The capability approach developed by Nobel Laureate Amartya Sen has become an important new paradigm in thinking about development. However, despite its theoretical and philosophical attractiveness, it has been less easy to measure or to translate into policy. This volume addresses these issues in the context of poverty and justice. Part I offers a set of conceptual essays that debate the strength of the often misunderstood individual focus of the capability approach. Part II investigates the techniques by which we can measure and compare capabilities, and how we can integrate them into poverty comparisons and policy advice. Finally, Part III looks at how we can apply the capability approach to different regions and contexts. Written by a team of international scholars, The Capability Approach is a valuable resource for researchers and graduate students concerned with the debate over the value of the capability approach and its potential applications.Read More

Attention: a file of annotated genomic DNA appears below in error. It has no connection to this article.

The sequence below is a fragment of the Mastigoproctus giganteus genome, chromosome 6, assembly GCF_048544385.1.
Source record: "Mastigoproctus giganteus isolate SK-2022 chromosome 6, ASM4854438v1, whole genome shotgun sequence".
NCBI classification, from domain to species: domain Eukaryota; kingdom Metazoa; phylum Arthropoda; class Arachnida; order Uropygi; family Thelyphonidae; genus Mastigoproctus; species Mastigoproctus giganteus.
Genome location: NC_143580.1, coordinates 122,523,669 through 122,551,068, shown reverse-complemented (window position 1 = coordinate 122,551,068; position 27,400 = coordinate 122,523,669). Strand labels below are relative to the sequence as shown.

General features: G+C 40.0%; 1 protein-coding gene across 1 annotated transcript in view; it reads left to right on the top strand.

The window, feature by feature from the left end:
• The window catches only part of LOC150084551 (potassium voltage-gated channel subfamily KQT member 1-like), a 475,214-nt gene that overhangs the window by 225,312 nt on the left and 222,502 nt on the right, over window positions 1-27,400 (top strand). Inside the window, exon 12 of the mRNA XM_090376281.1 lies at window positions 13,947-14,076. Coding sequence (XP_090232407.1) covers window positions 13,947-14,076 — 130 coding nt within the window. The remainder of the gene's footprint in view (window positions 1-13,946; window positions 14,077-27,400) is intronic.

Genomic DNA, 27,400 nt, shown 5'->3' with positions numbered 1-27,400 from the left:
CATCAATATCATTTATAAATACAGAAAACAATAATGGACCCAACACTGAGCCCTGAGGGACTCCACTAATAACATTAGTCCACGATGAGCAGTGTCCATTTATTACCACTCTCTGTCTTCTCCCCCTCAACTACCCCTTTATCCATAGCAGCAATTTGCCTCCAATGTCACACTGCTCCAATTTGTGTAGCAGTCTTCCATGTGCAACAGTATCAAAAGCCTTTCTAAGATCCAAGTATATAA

This book presents new theories and international empirical evidence on the state of work and employment around the world. Changes in production systems, economic conditions and regulatory conditions are posing new questions about the growing use by employers of precarious forms of work, the contradictory approaches of governments towards employment and social policy, and the ability of trade unions to improve the distribution of decent employment conditions. The book proposes a ‘new labour market segmentation approach’ for the investigation of issues of job quality, employment inequalities, and precarious work. This approach is distinctive in seeking to place the changing international patterns and experiences of labour market inequalities in the wider context of shifting gender relations, regulatory regimes and production structures.Read More